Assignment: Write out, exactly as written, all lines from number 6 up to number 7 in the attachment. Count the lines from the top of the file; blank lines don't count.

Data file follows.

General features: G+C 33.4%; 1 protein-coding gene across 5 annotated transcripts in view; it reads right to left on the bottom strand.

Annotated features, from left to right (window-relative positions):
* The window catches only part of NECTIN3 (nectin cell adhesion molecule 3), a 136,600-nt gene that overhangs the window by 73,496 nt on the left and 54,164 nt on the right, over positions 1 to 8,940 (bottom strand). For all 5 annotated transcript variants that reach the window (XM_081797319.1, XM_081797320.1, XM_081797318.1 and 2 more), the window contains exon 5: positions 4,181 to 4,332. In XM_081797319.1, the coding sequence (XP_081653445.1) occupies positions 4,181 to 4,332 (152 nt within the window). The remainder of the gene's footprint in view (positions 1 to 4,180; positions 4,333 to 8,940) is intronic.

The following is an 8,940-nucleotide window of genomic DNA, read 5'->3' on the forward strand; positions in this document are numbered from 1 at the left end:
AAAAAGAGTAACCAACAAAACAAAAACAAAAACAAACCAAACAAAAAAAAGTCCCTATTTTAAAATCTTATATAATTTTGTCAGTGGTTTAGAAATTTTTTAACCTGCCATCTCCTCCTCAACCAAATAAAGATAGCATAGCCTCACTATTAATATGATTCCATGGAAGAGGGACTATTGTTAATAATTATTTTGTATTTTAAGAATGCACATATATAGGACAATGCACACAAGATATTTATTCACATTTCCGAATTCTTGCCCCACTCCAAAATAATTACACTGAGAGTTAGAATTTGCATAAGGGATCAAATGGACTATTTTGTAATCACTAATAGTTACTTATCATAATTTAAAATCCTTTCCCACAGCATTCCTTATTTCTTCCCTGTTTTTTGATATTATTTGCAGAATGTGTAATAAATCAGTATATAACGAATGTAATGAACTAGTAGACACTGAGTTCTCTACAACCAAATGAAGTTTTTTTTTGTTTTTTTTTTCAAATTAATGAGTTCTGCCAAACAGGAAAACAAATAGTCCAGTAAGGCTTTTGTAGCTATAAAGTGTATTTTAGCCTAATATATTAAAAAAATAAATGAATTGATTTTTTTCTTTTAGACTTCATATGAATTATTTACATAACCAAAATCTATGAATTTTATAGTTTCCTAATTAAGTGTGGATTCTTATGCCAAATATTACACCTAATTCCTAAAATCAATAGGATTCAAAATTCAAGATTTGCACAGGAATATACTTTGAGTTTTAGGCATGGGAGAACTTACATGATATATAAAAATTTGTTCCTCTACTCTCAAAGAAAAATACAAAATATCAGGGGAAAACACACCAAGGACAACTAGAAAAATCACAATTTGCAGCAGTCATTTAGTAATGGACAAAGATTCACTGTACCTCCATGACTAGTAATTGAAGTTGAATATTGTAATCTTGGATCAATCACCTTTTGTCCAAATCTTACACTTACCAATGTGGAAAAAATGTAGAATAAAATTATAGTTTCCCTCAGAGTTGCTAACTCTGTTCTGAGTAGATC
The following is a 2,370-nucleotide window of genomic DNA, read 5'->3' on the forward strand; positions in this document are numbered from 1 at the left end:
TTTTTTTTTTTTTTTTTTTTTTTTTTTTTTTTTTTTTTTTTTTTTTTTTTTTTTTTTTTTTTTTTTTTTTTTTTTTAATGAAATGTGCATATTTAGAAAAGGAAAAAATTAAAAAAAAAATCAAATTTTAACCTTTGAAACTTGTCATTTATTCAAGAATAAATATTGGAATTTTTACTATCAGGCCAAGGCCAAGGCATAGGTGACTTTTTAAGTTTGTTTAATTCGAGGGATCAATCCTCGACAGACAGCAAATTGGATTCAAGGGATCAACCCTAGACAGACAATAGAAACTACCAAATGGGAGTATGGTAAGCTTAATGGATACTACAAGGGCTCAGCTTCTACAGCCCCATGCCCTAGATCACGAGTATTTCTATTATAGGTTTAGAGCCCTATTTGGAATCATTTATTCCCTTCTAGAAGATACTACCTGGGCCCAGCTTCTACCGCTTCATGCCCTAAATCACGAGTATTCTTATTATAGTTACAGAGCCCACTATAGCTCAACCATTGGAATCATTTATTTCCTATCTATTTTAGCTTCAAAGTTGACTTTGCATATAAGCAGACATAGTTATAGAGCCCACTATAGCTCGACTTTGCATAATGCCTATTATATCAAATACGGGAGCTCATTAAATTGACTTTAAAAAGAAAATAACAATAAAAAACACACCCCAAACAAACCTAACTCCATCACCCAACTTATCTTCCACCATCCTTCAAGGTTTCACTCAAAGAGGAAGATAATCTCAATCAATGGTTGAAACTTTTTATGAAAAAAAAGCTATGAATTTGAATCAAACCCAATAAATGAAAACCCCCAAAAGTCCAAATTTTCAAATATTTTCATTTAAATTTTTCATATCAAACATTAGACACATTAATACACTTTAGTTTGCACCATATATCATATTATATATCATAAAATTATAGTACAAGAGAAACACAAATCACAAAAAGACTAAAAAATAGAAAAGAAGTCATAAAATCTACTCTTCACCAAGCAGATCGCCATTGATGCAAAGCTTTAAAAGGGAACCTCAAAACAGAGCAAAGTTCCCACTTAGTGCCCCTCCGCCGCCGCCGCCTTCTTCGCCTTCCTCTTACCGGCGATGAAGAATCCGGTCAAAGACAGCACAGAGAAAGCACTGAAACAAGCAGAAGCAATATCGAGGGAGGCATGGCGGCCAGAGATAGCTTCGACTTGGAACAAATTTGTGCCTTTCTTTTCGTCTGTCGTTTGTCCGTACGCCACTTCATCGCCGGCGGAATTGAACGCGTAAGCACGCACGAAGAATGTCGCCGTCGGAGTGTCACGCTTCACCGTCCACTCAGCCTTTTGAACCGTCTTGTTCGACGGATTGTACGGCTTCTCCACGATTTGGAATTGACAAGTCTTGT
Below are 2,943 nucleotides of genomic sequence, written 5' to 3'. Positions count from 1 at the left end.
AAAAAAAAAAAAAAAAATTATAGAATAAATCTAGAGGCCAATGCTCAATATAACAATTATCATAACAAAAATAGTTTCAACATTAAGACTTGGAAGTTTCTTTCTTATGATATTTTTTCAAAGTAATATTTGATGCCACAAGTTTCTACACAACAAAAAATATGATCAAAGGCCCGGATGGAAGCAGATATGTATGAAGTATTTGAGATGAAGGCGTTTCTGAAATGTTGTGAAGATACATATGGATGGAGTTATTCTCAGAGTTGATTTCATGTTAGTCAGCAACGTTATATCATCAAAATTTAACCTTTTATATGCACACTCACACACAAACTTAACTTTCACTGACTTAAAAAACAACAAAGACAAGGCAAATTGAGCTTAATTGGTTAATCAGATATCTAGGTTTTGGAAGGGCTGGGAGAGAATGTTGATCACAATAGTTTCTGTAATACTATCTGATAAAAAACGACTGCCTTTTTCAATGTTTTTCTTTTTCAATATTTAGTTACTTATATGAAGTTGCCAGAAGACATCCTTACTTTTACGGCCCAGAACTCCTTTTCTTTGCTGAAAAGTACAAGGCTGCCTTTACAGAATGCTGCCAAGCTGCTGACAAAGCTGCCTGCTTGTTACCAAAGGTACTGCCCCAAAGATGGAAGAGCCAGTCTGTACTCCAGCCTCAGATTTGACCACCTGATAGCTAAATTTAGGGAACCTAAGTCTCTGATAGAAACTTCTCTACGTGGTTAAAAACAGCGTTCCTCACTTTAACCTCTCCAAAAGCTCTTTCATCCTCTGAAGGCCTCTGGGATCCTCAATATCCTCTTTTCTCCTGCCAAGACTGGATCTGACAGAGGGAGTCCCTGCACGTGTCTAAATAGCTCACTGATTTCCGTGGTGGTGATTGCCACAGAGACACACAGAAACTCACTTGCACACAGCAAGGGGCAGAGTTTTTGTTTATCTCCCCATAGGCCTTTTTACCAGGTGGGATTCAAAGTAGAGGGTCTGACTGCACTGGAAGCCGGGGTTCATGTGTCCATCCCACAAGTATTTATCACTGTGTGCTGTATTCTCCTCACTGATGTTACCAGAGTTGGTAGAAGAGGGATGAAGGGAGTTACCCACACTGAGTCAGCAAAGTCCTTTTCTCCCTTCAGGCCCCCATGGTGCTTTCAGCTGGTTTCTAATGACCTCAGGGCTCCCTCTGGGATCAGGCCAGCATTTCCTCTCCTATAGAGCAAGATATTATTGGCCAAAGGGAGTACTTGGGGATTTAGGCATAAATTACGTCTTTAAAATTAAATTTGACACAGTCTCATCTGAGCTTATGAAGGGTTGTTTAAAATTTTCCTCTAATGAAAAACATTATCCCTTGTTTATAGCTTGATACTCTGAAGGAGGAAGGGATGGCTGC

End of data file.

The following is a 2,370-nucleotide window of genomic DNA, read 5'->3' on the forward strand; positions in this document are numbered from 1 at the left end:
TTTTTTTTTTTTTTTTTTTTTTTTTTTTTTTTTTTTTTTTTTTTTTTTTTTTTTTTTTTTTTTTTTTTTTTTTTTTAATGAAATGTGCATATTTAGAAAAGGAAAAAATTAAAAAAAAAATCAAATTTTAACCTTTGAAACTTGTCATTTATTCAAGAATAAATATTGGAATTTTTACTATCAGGCCAAGGCCAAGGCATAGGTGACTTTTTAAGTTTGTTTAATTCGAGGGATCAATCCTCGACAGACAGCAAATTGGATTCAAGGGATCAACCCTAGACAGACAATAGAAACTACCAAATGGGAGTATGGTAAGCTTAATGGATACTACAAGGGCTCAGCTTCTACAGCCCCATGCCCTAGATCACGAGTATTTCTATTATAGGTTTAGAGCCCTATTTGGAATCATTTATTCCCTTCTAGAAGATACTACCTGGGCCCAGCTTCTACCGCTTCATGCCCTAAATCACGAGTATTCTTATTATAGTTACAGAGCCCACTATAGCTCAACCATTGGAATCATTTATTTCCTATCTATTTTAGCTTCAAAGTTGACTTTGCATATAAGCAGACATAGTTATAGAGCCCACTATAGCTCGACTTTGCATAATGCCTATTATATCAAATACGGGAGCTCATTAAATTGACTTTAAAAAGAAAATAACAATAAAAAACACACCCCAAACAAACCTAACTCCATCACCCAACTTATCTTCCACCATCCTTCAAGGTTTCACTCAAAGAGGAAGATAATCTCAATCAATGGTTGAAACTTTTTATGAAAAAAAAGCTATGAATTTGAATCAAACCCAATAAATGAAAACCCCCAAAAGTCCAAATTTTCAAATATTTTCATTTAAATTTTTCATATCAAACATTAGACACATTAATACACTTTAGTTTGCACCATATATCATATTATATATCATAAAATTATAGTACAAGAGAAACACAAATCACAAAAAGACTAAAAAATAGAAAAGAAGTCATAAAATCTACTCTTCACCAAGCAGATCGCCATTGATGCAAAGCTTTAAAAGGGAACCTCAAAACAGAGCAAAGTTCCCACTTAGTGCCCCTCCGCCGCCGCCGCCTTCTTCGCCTTCCTCTTACCGGCGATGAAGAATCCGGTCAAAGACAGCACAGAGAAAGCACTGAAACAAGCAGAAGCAATATCGAGGGAGGCATGGCGGCCAGAGATAGCTTCGACTTGGAACAAATTTGTGCCTTTCTTTTCGTCTGTCGTTTGTCCGTACGCCACTTCATCGCCGGCGGAATTGAACGCGTAAGCACGCACGAAGAATGTCGCCGTCGGAGTGTCACGCTTCACCGTCCACTCAGCCTTTTGAACCGTCTTGTTCGACGGATTGTACGGCTTCTCCACGATTTGGAATTGACAAGTCTTGT